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December 31, 2021 — Journal of the American Society of Echocardiography


The authors retrospectively evaluated the impact of ultrasound enhancing agent (UEA) use in the first transthoracic echocardiographic (TTE) examination, regardless of baseline image quality, on the number of repeat TTEs and length of stay (LOS) during a heart failure (HF) admission.

There were 9,115 HF admissions associated with admission TTE examinations over a 4-year period (5,337 men; mean age, 67.6 ± 15.0 years). Patients were grouped into those who received UEAs (contrast group) in the first TTE study and those who did not (noncontrast group). Repeat TTE examinations were classified as justified if performed for concrete clinical indications during hospitalization.

In the 9,115 admissions for HF (5,600 in the contrast group, 3,515 in the noncontrast group), 927 patients underwent repeat TTE studies (505 in the contrast group, 422 in the noncontrast group), which were considered justified in 823 patients. Of the 104 patients who underwent unjustified repeat TTE studies, 80 (76.7%) belonged to the noncontrast group and 24 to the contrast group. Also, UEA use increased from 50.4% in 2014 to 74.3%, and the rate of unjustified repeat studies decreased from 1.3% to 0.9%. The rates of unjustified repeat TTE imaging were 2.3% and 0.4% (in the noncontrast and contrast groups, respectively), and patients in the contrast group were less likely to undergo unjustified repeat examinations (odds ratio, 0.18; 95% CI, 0.12-0.29; P < .0001). The mean LOS was significantly lower in the contrast group (9.5 ± 10.5 vs 11.1 ± 13.7 days). The use of UEA in the first TTE study was also associated with reduced LOS (linear regression, β1 = -0.47, P = .036), with 20% lower odds for odds of prolonged (>6 days) LOS.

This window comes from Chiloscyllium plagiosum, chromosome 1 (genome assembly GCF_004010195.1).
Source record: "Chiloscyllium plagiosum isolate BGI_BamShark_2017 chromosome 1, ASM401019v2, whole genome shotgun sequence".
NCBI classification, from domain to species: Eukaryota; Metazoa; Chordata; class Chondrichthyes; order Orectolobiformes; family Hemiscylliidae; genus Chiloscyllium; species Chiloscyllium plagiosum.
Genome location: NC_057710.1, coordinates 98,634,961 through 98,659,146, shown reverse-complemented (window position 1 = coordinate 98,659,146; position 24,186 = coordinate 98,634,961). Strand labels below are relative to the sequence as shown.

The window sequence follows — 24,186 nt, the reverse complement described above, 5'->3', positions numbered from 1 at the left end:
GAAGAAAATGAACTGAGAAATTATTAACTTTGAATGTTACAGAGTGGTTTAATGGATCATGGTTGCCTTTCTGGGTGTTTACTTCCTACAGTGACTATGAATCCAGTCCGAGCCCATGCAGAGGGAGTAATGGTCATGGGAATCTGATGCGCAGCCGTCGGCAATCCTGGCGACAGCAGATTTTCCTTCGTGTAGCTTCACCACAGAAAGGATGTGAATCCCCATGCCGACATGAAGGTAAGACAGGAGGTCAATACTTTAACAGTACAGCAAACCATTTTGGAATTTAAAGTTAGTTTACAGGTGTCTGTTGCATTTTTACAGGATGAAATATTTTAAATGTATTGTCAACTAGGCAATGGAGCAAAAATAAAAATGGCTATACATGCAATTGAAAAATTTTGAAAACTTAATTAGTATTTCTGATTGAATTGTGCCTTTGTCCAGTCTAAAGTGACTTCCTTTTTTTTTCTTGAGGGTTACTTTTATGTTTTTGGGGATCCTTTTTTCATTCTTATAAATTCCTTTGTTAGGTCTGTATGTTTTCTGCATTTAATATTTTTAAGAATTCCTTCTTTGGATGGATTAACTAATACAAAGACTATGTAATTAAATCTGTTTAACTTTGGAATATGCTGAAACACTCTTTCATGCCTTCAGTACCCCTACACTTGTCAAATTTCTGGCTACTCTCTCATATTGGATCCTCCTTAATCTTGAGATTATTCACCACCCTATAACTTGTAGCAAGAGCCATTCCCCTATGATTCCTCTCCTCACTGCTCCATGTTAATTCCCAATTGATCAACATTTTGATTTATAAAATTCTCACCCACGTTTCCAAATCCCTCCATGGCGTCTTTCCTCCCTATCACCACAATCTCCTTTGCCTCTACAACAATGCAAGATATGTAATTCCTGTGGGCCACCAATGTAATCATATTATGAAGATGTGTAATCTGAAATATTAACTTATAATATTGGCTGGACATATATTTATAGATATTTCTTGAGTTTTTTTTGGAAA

The routine use of UEA in the first TTE examination for HF irrespective of image quality is associated with reduced unjustified repeat TTE testing and may reduce LOS during an index HF admission.

Authors: K Charlotte Lee, Shizhen Liu, Patrick Callahan, Theresa Green, Terika Jarrett, J D Cochran, Yajun Mei, Sara Mobasseri, Hassan Sayegh, Vibhav Rangarajan, Peter Flueckiger, Mani A Vannan

Georgia Institute of Technology, Atlanta, Georgia; Piedmont Heart Institute, Atlanta, Georgia.

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